Wallace B. Jefferson

Judge, Key Voice, Private sector (Texas)
Former Chief Justice of the Supreme Court of Texas, who served 2004-2013. Now in private practice. Became Treasurer of American Law Institute in 2014.

Links: Wikipedia bio | (Current as of: April 28, 2015)

Jefferson has three times made Texas judicial history. In 2001, Governor Perry appointed him the first African American Justice of the Texas Supreme Court, and then again in 2004 he was appointed the first African American Chief Justice. In November 2002, Jefferson also became, along with Justice Dale Wainwright, one of the first two African Americans elected to the Court.

Jefferson was first appointed to the court on April 18, 2001, to fill the vacancy left by Alberto R. Gonzales, who resigned to become White House Counsel to President George W. Bush. Jefferson was then elected to that seat in 2002 with 56 percent of the vote. Before Jefferson could complete his new term, however, he was again promoted by Perry. On September 20, 2004, Perry appointed Jefferson the successor to Chief Justice Thomas R. Phillips, who had resigned from the Court a few weeks earlier after nearly seventeen years as chief justice. Jefferson was elected in November 2006 to serve out the remainder of Phillips’s unexpired term as Chief Justice in November 2006.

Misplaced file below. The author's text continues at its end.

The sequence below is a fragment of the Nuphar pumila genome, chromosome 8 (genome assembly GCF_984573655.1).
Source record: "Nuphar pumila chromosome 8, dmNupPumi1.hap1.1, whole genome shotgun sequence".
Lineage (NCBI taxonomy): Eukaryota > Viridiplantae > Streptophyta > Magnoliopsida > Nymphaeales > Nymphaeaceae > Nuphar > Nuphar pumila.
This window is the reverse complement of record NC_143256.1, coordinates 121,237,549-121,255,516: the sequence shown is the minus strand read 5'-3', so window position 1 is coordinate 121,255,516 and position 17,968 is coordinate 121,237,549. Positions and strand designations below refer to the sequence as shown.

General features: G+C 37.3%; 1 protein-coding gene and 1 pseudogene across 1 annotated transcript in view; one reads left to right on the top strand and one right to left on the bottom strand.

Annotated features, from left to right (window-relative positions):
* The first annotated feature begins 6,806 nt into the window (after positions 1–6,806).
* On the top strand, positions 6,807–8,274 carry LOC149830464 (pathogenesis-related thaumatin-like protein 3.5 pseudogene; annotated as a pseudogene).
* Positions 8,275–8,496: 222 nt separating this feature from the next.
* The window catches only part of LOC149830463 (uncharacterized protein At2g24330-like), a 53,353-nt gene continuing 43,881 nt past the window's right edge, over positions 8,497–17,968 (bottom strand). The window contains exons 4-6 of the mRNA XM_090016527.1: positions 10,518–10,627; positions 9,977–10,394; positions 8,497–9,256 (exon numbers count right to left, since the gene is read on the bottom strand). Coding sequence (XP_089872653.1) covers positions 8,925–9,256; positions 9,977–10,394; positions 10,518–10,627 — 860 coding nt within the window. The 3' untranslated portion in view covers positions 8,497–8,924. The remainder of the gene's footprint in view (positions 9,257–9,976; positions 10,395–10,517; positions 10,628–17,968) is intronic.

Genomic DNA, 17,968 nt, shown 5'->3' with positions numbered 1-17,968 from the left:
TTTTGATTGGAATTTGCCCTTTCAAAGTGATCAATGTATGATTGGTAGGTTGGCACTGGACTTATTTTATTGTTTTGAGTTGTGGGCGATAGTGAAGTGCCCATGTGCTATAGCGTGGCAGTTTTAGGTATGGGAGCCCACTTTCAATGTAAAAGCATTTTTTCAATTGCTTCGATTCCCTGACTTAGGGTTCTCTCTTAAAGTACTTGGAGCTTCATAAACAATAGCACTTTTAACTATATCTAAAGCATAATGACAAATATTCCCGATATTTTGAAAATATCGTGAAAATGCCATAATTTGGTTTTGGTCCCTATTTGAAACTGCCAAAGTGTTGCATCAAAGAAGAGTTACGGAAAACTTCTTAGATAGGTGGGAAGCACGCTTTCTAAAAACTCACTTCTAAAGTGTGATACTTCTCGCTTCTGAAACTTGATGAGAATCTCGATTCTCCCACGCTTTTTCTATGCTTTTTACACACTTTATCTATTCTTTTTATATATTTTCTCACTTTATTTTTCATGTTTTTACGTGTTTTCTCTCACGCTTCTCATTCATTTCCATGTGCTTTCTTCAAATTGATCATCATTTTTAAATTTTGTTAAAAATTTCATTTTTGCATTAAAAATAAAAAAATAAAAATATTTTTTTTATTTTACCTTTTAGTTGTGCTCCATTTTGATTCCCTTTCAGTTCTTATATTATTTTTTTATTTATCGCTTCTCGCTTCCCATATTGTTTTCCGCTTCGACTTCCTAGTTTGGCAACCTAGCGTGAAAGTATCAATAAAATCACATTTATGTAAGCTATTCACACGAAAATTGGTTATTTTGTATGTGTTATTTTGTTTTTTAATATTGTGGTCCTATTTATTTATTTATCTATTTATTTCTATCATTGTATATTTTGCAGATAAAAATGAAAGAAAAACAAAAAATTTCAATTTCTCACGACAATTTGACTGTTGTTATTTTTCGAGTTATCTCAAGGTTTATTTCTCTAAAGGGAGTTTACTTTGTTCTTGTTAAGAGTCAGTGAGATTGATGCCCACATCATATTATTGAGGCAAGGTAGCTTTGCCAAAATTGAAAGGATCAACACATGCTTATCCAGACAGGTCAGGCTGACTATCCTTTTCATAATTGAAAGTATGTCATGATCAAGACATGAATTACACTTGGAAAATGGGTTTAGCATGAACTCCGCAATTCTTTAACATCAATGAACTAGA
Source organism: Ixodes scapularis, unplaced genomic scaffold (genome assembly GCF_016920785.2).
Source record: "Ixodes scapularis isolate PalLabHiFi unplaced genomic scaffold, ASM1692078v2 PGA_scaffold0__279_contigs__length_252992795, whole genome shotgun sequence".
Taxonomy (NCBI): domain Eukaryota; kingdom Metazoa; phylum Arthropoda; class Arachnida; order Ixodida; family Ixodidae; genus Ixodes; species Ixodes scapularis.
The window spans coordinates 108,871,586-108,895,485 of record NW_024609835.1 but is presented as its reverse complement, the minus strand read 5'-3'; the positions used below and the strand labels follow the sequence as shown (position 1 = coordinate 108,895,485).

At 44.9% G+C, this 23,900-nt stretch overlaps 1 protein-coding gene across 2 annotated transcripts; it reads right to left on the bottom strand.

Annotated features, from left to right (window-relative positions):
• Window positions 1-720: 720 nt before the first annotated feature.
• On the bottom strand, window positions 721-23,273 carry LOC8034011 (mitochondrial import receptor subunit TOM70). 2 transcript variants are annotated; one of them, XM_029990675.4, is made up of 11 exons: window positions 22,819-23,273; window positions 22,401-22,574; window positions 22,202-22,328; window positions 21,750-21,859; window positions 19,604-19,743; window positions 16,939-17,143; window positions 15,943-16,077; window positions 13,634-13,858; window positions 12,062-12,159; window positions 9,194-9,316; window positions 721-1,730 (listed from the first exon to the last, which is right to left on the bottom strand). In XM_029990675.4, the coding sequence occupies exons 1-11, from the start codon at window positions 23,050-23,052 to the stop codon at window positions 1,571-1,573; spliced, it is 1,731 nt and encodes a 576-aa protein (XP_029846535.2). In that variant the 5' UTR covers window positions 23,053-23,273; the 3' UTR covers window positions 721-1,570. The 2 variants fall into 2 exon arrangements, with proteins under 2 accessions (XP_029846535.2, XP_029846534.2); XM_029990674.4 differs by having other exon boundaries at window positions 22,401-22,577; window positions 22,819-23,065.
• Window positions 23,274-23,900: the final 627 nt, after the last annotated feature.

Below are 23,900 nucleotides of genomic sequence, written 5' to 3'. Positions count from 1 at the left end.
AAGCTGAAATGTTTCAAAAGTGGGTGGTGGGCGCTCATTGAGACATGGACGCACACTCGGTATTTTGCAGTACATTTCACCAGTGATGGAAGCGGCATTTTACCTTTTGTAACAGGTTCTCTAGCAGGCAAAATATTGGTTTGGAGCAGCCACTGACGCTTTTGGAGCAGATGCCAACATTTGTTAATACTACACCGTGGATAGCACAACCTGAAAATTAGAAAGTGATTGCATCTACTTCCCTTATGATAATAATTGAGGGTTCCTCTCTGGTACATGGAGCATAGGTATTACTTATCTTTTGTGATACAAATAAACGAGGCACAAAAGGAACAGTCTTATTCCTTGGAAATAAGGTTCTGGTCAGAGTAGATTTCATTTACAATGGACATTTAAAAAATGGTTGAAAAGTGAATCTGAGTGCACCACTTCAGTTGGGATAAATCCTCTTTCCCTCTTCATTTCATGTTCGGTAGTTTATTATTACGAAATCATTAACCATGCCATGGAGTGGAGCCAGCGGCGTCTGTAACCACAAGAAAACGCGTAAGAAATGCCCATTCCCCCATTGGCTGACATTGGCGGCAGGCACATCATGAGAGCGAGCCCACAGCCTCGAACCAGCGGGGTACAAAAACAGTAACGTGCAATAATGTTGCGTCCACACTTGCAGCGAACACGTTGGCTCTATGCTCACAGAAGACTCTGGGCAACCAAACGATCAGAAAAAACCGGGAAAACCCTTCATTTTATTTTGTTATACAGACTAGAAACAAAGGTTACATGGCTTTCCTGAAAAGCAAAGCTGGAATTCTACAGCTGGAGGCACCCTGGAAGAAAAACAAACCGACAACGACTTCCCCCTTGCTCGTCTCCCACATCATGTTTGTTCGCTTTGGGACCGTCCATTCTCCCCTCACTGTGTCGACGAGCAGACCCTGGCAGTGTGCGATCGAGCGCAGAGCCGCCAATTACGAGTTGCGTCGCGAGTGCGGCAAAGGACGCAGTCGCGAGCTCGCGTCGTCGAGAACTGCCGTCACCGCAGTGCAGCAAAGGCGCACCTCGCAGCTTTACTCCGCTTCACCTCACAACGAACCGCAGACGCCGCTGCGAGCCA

Jefferson was elected to the American Law Institute (the ALI) in 2001 and was elected to the ALI Council in 2011. In May 2014, he was named Treasurer of the ALI. He also serves as an Adviser on the Restatement Third, the Law of Consumer Contracts.[4] He also chairs the ALI’s Regional Advisory Group for Region 5 which covers Louisiana, Mississippi, Oklahoma and Texas.

During his time on the bench, Jefferson served as president of the Conference of Chief Justices, an association of chief justices from the 50 states and U.S. territories.


Letter , News Story

Letter by Texas Supreme Court Chief Justice Wallace B. Jefferson and Justice Nathan L Hecht

Wallace B. Jefferson, Nathan L. Hecht
June 1, 2011
This letter by the two justices is an eloquent and practical statement in favor of state funding for civil legal aid.

This page last modified: Wed, April 29, 2015 -- 10:53 am ET